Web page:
By, Zak Fama
Zak can be reached at email@example.com for questions or comments.
Earlier this month, President Trump issued a revised executive order in regards to temporarily suspending travel from 6 terror-rich countries in the Middle East. Derrick Watson, a Federal Judge from Hawaii, and Theodore Chuang, a Federal Judge from Maryland challenged the second version of President Trump’s plan to bar immigrants for these areas from entering the United States as U.S. security officials seek to improve its vetting procedures.
The litigation that occurred in Hawaii put a nationwide hold on what the executive order’s actions. Ismail Elshikh, the plaintiff alongside the State of Hawaii, asserted that once effective, the temporary travel ban would bring about emotional pain and suffering for both him and his family. The Court interpreted this as a violation of Dr. Elshikh’s Establishment Clause rights.
Before even getting into the Establishment Clause, there is a primary element that needs to be satisfied to bring any Constitutional challenge forward, and that element is standing. In order for a plaintiff to have standing, they need to demonstrate that something – in this case, President Trump’s second travel ban – is causing them injury or harm. If a plaintiff has no standing, they have no case.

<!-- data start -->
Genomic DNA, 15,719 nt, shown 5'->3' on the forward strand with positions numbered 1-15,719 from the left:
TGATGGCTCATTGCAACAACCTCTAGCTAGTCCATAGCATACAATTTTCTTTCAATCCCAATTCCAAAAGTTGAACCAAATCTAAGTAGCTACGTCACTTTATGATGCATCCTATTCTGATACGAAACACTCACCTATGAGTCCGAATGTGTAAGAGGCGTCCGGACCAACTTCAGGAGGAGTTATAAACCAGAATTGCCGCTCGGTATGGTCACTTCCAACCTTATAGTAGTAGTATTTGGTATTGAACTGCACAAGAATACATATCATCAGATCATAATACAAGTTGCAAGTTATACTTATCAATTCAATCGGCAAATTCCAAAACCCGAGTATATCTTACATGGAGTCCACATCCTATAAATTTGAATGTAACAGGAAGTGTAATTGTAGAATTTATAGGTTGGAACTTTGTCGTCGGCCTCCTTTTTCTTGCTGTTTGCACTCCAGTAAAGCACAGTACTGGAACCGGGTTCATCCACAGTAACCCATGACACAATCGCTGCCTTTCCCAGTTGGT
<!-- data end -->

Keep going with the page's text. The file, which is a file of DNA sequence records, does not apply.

Dr. Elshikh is asserting that because his mother-in-law lives in Syria, a country affected by President Trump’s executive order, his family will be devastated and saddened. This is where the Court begins to tread in dangerous waters. If courts are going to begin granting standing to plaintiffs on the grounds of emotional distress, virtually the entire population of the United States could sue the federal government over policy and have their motions granted – nearly every policy at the State and Federal level harms an individual in some way.
Judge Watson’s ruling is already planned to be challenged by the Trump Administration, and when the time comes the appeal will head to the Ninth Circuit Court of Appeals and then most likely the Supreme Court. The Ninth Circuit and the Supreme Court will need to take into careful account Watson’s application and granting of standing in this matter as it has the potential to set one of the most dangerous precedents in the history of constitutional law.
Guest Contributor Zak Fama